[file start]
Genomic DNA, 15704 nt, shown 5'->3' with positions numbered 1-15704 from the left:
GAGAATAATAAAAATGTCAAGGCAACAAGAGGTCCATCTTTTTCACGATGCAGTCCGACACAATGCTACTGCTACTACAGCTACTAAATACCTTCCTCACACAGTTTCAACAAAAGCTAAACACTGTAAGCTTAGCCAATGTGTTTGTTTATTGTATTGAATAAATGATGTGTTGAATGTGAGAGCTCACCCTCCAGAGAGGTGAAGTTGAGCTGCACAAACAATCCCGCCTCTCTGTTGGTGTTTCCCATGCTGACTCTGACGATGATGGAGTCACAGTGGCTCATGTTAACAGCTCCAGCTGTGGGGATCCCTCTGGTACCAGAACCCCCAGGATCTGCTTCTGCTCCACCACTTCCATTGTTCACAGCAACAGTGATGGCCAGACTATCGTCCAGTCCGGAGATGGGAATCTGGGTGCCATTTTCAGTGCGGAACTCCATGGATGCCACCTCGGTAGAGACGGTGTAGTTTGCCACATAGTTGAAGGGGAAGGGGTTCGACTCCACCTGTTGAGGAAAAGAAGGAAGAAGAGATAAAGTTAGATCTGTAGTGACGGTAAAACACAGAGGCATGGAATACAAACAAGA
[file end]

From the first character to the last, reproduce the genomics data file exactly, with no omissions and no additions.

Genomic DNA, 15704 nt, shown 5'->3' with positions numbered 1-15704 from the left:
GAGAATAATAAAAATGTCAAGGCAACAAGAGGTCCATCTTTTTCACGATGCAGTCCGACACAATGCTACTGCTACTACAGCTACTAAATACCTTCCTCACACAGTTTCAACAAAAGCTAAACACTGTAAGCTTAGCCAATGTGTTTGTTTATTGTATTGAATAAATGATGTGTTGAATGTGAGAGCTCACCCTCCAGAGAGGTGAAGTTGAGCTGCACAAACAATCCCGCCTCTCTGTTGGTGTTTCCCATGCTGACTCTGACGATGATGGAGTCACAGTGGCTCATGTTAACAGCTCCAGCTGTGGGGATCCCTCTGGTACCAGAACCCCCAGGATCTGCTTCTGCTCCACCACTTCCATTGTTCACAGCAACAGTGATGGCCAGACTATCGTCCAGTCCGGAGATGGGAATCTGGGTGCCATTTTCAGTGCGGAACTCCATGGATGCCACCTCGGTAGAGACGGTGTAGTTTGCCACATAGTTGAAGGGGAAGGGGTTCGACTCCACCTGTTGAGGAAAAGAAGGAAGAAGAGATAAAGTTAGATCTGTAGTGACGGTAAAACACAGAGGCATGGAATACAAACAAGA